Church-State Studies To Hold Lecture April 1

March 30, 2004

Dr. James E.Wood Jr., former director of Baylor University's J.M. Dawson Institute of Church-State Studies, will deliver the first Hugh and Beverly Wamble Lectureship on Religious Liberty at 3 p.m. Thursday, April 1, in the church-state research center in Carroll Library. Wood's lecture, "Religious Human Rights and A Democratic State," is free and open to the public.

Wood, who served as the first director of the Dawson Institute, has authored 15 books and contributed to 25 other volumes in the field of church-state relations. He is the author of an additional 200 articles in various journals and has lectured on church-state relations and religious liberty at more than 50 colleges and universities in the United States and in 16 other nations. He has served on numerous national and international human rights and religious liberty organizations and has been recognized for his tireless efforts to educate and to provide clarity and intelligence in the ongoing debate to preserve and promote religious freedom. Additionally, from 1973 to 1980, Wood served as the director of the Baptist Joint Committee on Public Affairs in Washington, D.C.

Dr. Hugh Wamble taught church history at the Midwestern Baptist Theological Seminary in Missouri from 1959 until his death in 1991 and was passionately devoted to the Baptist principle of religious liberty. He represented the Missouri Baptist Convention in legislative matters from 1967 to 1975 and was an acknowledged expert on the constitutionality of "parochiaid," government aid to religious schools. He was the author of The Shape of Faith, Baptists, Bible and Authority, Glossalalia in Christian History and Through Trial to Triumph.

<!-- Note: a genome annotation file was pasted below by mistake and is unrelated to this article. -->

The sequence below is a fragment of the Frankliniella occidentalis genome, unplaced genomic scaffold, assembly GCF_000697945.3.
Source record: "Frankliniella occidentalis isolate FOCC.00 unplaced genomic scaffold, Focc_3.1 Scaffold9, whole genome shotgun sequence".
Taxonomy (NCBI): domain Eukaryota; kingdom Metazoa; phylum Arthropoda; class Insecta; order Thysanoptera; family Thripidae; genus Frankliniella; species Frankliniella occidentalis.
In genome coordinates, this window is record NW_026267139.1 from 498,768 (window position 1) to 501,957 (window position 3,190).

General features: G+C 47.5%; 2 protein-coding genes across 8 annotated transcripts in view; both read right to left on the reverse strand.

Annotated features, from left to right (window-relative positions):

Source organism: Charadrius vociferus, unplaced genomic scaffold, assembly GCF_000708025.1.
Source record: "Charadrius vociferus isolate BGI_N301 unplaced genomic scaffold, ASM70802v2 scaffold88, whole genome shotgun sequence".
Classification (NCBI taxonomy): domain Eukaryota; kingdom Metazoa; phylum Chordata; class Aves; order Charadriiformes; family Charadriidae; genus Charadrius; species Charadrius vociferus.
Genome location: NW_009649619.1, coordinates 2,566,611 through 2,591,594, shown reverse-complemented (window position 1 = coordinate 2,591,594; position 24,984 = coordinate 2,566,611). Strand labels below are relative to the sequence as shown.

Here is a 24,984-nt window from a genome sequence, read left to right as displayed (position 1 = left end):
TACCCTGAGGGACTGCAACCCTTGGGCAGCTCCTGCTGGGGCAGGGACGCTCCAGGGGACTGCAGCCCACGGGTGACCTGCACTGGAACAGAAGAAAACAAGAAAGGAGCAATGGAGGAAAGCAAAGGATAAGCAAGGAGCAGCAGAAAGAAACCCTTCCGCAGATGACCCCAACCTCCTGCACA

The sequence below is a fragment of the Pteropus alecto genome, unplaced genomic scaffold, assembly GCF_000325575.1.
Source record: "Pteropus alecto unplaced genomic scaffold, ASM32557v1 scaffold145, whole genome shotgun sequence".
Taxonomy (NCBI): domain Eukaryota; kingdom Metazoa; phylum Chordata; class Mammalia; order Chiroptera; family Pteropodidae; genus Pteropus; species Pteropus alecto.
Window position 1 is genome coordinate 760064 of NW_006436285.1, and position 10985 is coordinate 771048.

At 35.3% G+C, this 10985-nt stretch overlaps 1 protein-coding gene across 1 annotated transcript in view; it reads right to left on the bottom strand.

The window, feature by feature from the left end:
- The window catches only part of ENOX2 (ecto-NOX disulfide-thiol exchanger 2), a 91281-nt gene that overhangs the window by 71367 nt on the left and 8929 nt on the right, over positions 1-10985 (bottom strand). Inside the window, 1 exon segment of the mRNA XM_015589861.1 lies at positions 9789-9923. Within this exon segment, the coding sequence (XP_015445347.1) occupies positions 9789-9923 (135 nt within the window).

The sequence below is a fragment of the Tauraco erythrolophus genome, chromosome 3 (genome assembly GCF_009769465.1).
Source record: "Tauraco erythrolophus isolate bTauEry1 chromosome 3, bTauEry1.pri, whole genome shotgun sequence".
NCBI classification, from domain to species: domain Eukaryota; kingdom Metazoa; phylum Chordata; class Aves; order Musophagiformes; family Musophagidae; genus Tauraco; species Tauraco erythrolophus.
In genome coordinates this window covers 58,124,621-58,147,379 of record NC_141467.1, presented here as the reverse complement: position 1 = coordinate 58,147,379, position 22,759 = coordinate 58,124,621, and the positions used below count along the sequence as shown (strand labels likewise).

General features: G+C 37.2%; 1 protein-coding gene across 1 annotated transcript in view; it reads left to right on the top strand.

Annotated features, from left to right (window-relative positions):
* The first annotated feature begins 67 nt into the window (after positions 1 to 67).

In 1997, at the request of Beverly Wamble, the Dawson Institute received a generous donation to establish the G. Hugh Wamble and Beverly C. Wamble Fund for Religious Liberty. In addition, the Institute received Dr. Wamble's extensive collection of theological and historical research, as well as his private papers and archives, which will be used to educate future generations of students.

For more information, call 710-1510.

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